Our five-year plans for 2024-29 include a new export hosting system to cost-effectively unlock higher levels of household solar. We will also be investing in community batteries to store excess solar in the day and discharge in the evening when the sun is not shining.

Meet the growing demand of Territorians

We expect demand to significantly increase over the next 20 years. The NTG predicts our population will increase by more than 30 per cent by 2040. In addition, we will need to provide electricity to major industrial customers locating to the Territory.

Electric vehicles will also heavily impact demand for energy with each car adding approximately 30 per cent more consumption for a typical household.

This provides our network with an opportunity to increase our scale and pass on lower costs to our customers through better utilisation of the network. Our strategic priority is to provide customers with the right information and incentives to shift energy consumption to off-peak periods.

Our five-year plan includes initiatives to improve our network tariff structures so they provide customers with price signals that reflect our future costs. This includes lower prices in off-peak periods during the day when low cost solar is available and when there is significant load capacity on our network.

Managing the health of our network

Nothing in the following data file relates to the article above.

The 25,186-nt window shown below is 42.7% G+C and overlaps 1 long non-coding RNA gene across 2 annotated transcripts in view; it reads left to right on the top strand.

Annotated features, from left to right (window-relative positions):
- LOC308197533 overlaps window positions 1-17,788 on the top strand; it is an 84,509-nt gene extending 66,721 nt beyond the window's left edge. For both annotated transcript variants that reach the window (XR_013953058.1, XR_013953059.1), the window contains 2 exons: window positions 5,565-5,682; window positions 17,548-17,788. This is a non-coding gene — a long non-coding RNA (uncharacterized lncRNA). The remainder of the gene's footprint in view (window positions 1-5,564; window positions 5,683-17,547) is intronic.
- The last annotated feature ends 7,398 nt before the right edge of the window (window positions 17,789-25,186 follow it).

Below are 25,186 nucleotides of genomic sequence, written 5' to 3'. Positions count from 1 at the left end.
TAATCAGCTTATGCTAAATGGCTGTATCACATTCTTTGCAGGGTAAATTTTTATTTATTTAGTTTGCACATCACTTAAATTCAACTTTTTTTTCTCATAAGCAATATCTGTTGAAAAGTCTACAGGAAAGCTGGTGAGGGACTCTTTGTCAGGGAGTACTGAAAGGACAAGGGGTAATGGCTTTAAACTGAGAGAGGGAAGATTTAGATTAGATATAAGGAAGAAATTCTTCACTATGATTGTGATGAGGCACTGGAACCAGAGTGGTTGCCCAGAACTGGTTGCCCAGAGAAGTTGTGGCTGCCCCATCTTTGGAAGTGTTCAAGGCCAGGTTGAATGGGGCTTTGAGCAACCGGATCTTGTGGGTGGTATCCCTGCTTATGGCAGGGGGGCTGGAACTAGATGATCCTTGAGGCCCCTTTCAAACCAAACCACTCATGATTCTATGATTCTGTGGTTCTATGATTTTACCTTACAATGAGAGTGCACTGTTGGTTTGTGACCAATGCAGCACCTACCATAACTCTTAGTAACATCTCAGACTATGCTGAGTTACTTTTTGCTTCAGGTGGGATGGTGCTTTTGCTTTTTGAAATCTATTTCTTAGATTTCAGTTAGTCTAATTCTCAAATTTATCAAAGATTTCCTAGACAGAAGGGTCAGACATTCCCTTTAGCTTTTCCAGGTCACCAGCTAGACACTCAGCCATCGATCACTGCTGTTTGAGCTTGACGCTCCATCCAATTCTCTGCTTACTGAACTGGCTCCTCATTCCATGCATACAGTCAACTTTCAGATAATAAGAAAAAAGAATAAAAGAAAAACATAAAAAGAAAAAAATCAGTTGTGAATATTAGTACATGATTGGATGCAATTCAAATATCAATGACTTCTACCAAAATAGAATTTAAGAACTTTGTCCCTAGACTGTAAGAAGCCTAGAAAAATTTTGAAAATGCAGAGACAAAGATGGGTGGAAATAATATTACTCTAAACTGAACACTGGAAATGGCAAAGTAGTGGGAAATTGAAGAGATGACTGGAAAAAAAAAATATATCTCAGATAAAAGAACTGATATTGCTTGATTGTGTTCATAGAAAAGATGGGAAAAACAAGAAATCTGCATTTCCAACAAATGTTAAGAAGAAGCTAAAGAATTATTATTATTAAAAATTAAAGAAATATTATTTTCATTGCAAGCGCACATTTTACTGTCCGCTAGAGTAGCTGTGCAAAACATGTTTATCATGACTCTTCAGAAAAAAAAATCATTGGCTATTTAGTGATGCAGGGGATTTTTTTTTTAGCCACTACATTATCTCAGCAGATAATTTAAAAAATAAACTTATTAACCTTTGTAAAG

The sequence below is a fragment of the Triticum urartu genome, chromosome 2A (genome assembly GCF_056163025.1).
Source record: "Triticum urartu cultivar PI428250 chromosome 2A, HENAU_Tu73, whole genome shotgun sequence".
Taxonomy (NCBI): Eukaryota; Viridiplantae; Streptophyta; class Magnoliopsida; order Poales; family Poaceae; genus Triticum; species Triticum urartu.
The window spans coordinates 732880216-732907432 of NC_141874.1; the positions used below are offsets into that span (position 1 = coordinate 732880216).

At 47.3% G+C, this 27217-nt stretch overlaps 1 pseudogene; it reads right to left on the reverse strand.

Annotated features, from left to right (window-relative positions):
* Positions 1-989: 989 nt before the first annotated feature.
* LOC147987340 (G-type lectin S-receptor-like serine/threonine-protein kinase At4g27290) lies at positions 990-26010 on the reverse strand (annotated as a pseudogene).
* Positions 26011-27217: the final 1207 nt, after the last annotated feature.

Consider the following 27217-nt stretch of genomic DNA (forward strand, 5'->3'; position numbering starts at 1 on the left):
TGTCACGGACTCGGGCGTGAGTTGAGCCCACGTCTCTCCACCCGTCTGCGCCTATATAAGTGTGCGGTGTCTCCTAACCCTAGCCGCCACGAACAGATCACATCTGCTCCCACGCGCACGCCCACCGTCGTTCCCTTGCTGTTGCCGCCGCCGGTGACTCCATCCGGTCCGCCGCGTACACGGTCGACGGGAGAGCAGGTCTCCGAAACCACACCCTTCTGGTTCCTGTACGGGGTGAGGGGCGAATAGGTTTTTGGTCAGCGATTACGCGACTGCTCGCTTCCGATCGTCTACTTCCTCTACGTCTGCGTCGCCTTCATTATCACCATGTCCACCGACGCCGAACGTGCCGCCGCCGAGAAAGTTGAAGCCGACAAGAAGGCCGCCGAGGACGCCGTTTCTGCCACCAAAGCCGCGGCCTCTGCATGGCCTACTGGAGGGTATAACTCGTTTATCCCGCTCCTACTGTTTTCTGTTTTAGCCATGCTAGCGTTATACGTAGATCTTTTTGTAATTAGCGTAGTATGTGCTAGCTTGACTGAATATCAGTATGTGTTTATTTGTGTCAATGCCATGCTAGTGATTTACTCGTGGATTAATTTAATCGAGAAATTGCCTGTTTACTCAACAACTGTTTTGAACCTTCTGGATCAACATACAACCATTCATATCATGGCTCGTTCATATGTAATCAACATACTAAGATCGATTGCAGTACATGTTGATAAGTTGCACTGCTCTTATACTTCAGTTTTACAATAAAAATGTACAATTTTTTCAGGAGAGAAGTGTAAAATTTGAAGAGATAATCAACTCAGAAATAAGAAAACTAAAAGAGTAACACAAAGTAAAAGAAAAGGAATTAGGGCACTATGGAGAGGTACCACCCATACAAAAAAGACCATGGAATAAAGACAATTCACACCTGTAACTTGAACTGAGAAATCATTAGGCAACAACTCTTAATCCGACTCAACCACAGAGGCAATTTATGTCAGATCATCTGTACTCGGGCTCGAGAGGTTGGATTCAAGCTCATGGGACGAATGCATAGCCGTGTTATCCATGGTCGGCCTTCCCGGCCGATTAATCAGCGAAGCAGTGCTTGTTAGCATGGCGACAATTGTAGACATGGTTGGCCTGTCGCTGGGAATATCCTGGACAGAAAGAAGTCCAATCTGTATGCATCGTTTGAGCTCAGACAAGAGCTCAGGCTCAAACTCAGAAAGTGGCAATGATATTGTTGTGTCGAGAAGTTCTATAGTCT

We have emerging challenges ahead with managing our network assets. A large proportion of our assets were constructed shortly after Cyclone Tracy in 1974. By the end of 2030, these assets will be approaching 55 years of age. This may trigger a significant uplift in replacement capital expenditure in the following decade. We need to plan for these changes to preserve the reliability and security of the network into the future.

Our strategy will be to employ best practice asset management practices and risk tools to extend the life of these assets. At the same time, we will look to new technology to retire rather than replace ageing assets. Even with these measures in place, we still expect our replacement expenditure will need to increase significantly beyond 2030. We are looking at measures to smooth the expected price increase in the 2030 to 2040 period including through a novel approach suggested by our People's Panel – a ‘saving for a rainy day’ fund. Under this approach, a small amount of revenue would be put aside in the 2024-29 period to use when replacement capital expenditure increases in future periods.

Uplifting our people and systems

To deliver our increased functions, we will need to uplift our capability through smart systems and getting the best out of our staff. At present we use ageing Information Communication and Technology (ICT) systems that are losing functionality. We have made some investments in the 2019-24 period and will progressively implement new systems over the next 10 to 15 years. We already have in place a new operating model which will help capture synergies in the way our staff deliver services as our workload continues to rise.

Chapter Three of this Draft Plan seeks to capture feedback from our customers on our 20 year strategic outlook, including the four key priority areas that have influenced the development of our 2024-29 expenditure, revenue and tariff plans.

The right balance – affordability and investing for the future

A consistent theme in our engagement with customers has been the right balance between maintaining affordability of our network service and long term sustainability.